03 January 2014
A mobile phone is more than just a phone. For most people nowadays the mobile phone is a vital communication tool, diary, address book, photograph album, phone book and even portable office. Small enough to fit in a pocket, the mobile phone is a lifeline to the rest of the world. And how we love our phones! We spend hours researching the best model of phone for our needs. We lavish care on it, taking time and trouble to find the right size and type of protective phone covers and personalised phone cases. We change the settings, play with the apps and know how to search for the nearest fast-food restaurant with a couple of taps on the screen. Yet surprisingly, despite the amount of time spent on the many aspects of mobile phone ownership, most people are completely unaware of the laws regarding mobile use while driving. We've all seen the drivers careering along the motorway, one hand clamped to their jaw as they chatter away. Texting while waiting for the traffic lights to change seems to be another popular occupation, but that's supposed to all right because you're stationary.
Hand-Held Phones and the Law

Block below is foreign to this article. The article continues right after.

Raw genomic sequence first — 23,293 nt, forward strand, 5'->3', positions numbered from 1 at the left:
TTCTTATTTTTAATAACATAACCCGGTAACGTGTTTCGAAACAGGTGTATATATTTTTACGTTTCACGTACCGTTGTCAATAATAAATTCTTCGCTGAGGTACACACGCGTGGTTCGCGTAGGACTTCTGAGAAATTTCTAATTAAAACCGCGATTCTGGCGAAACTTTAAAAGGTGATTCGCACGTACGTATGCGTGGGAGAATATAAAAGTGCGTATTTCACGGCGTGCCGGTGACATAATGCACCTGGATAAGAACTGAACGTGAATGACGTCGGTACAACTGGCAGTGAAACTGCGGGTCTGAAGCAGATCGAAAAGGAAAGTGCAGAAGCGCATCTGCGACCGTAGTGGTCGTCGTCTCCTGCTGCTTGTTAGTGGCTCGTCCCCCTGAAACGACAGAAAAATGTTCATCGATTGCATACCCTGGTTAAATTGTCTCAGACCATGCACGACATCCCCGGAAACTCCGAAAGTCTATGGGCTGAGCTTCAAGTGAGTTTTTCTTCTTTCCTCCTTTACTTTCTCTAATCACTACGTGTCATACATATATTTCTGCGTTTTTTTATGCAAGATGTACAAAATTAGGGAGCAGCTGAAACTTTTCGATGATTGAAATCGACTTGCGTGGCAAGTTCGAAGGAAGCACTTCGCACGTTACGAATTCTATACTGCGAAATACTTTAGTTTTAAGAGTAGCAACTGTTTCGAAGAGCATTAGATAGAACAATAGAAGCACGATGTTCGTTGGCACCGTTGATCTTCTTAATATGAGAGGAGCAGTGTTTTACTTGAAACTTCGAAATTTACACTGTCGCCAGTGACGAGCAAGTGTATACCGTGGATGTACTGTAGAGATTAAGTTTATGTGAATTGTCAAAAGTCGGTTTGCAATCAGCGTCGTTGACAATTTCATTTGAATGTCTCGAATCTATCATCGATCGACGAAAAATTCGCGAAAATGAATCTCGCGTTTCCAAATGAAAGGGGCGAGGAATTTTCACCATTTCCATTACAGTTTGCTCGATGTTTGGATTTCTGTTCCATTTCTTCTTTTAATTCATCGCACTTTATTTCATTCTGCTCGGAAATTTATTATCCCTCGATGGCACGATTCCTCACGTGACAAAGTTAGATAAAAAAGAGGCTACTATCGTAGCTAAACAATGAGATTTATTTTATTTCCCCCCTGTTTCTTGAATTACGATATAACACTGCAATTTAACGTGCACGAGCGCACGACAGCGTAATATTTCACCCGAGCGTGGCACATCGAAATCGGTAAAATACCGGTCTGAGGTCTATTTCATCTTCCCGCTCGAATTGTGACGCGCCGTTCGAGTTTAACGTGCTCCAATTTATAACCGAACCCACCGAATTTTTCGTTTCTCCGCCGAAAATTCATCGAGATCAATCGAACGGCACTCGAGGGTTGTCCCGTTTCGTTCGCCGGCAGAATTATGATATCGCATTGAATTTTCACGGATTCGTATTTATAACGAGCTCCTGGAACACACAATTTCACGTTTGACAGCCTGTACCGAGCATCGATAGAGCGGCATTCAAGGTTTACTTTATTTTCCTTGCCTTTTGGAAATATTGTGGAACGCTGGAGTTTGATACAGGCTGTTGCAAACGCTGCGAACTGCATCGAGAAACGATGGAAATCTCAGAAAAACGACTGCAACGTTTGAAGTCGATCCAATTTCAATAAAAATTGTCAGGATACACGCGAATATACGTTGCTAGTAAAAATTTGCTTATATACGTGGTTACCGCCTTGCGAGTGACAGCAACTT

Actually, the law is extremely clear on the subject. It is illegal to drive a car or ride a motorbike while using a mobile phone or similar type of hand-held device. For the purposes of the law, the definition of what constitutes 'driving' is very clear – if the engine is running, even when the car is completely stationary, then you are driving and therefore subject to prosecution. You don't even have to be the driver in order to risk prosecution for using a hand-held mobile in a vehicle. If you are supervising a learner driver then the law will treat you as though you were driving the vehicle at the time of the offence.
The Penalties for Breaking the Law
If the police spot you driving while using a hand-held device then they will automatically issue you with a fixed-penalty notice. You will be fined the sum of £100 and receive three penalty points on your driving licence. If the decision is made to take you to court, then you face the prospect of a £1000 fine and the possibility of having your driving licence taken away for a period of time.
Hands-Free Mobile Phones
Don't assume that because you're using a hands-free kit you are immune from prosecution. Research indicates that becoming engrossed in a telephone conversation is distracting for the driver, even using a hands-free option. If the police have reason to believe that your concentration was in any way compromised by telephone use then you can still face penalties. The only times when you are legally permitted to use a hand-held device in your car is when the engine is switched off and you are safely parked, or if you need to call the emergency services and it is not safe for you to stop your vehicle to do so.
Rahima Aktar on Friday, January 03, 2014 · Leave a Comment